COLLEGE PARK-WEST BOULEVARD
By ANN ELISE TAYLOR
The sound of children singing a Zulu folk song echoed down the halls of West Boulevard Elementary School on Thursday, April 28, coupled with the gentle percussion of parents clapping.
Next came a Japanese tune. Then a melody from the West Indies. By the end of the night, Brazil, the Middle East and Mexico had joined the mix, each sung by the smiling group of students.
It was Diversity Night at West Boulevard, an annual event that teaches students to accept and embrace the cultural differences of themselves and their peers.
Music teacher Rachel Blomquist has been preparing her students for the show since early February.
“I thought it went really well,” Blomquist said. “The kids seemed happy. There were some sound issues, but that’s okay. That’s elementary school performances for you.”
Fifth-grader Carey Bass, one of the students in the show, said she has enjoyed learning about other cultures.
“There’s a lot of different cultures at our school, and so I think it’s a good thing that we celebrate it,” Carey said. “We’re all different people, but we all are friends, and we have the same heart.”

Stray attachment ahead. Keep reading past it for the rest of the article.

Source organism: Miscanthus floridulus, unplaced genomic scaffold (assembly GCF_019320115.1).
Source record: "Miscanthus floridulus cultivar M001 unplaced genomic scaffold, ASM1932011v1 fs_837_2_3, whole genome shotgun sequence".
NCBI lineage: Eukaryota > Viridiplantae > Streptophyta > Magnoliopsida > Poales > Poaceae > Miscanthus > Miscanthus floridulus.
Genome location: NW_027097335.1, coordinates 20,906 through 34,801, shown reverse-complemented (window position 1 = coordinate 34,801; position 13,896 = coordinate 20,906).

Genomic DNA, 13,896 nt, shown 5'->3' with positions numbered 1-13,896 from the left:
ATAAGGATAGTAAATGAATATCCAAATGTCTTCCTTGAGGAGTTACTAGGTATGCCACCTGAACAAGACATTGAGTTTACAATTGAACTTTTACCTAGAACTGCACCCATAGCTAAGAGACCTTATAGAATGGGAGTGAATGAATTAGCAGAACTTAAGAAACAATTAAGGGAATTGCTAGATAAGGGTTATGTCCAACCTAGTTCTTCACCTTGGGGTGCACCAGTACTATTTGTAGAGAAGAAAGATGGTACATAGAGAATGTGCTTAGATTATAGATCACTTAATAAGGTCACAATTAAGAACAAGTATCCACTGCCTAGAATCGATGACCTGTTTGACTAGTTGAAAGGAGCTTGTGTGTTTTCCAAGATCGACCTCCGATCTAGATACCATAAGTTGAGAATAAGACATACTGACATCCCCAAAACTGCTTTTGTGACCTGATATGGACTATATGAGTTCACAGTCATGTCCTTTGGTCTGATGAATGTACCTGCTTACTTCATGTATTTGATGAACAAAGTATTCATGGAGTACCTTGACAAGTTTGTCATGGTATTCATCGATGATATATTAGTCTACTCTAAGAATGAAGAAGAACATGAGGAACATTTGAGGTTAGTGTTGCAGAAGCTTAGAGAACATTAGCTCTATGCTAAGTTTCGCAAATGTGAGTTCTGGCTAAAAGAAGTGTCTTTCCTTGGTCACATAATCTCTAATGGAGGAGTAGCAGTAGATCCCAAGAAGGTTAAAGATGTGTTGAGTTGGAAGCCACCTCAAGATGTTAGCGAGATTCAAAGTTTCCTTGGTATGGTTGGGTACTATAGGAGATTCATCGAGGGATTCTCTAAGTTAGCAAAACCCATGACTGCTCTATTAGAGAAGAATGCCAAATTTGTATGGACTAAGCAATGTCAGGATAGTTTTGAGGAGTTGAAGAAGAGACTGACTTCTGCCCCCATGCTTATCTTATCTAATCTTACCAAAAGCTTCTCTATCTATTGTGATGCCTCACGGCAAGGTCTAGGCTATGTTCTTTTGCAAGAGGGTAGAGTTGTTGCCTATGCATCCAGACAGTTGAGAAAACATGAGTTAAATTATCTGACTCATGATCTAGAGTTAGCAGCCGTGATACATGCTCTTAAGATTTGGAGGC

Carey said learning songs in other languages can be difficult, though.
“I was kind of hard because there were words that I didn’t know real well,” Carey said. “But now I like the other languages. They’re fun to sing.”
Carey’s father, Richard Bass, said he appreciates the message West Boulevard is sending to his daughter.
“I think it’s a good deal,” Bass said. “It’s an important thing that they learn how to live together and accept each other and understand that there are different cultures.”
West Boulevard principal Susan Emory said teaching students to accept each other’s differences is especially important at her school.
“One of the things that I love most about this building is the diversity that’s in these walls,” Emory said. “You know, our school song is about loving one another and helping each other. It’s what matters and it’s the real things in life and it’s what gets you through.”
Carey said she hopes the performance sent a message to the audience as well.
“Some people are prejudice,” Carey said. “I’m not saying that anybody in the audience is prejudice, but there are some people who don’t accept people for who they are. I think that if they were here, they would find out that everybody is the same on the inside.”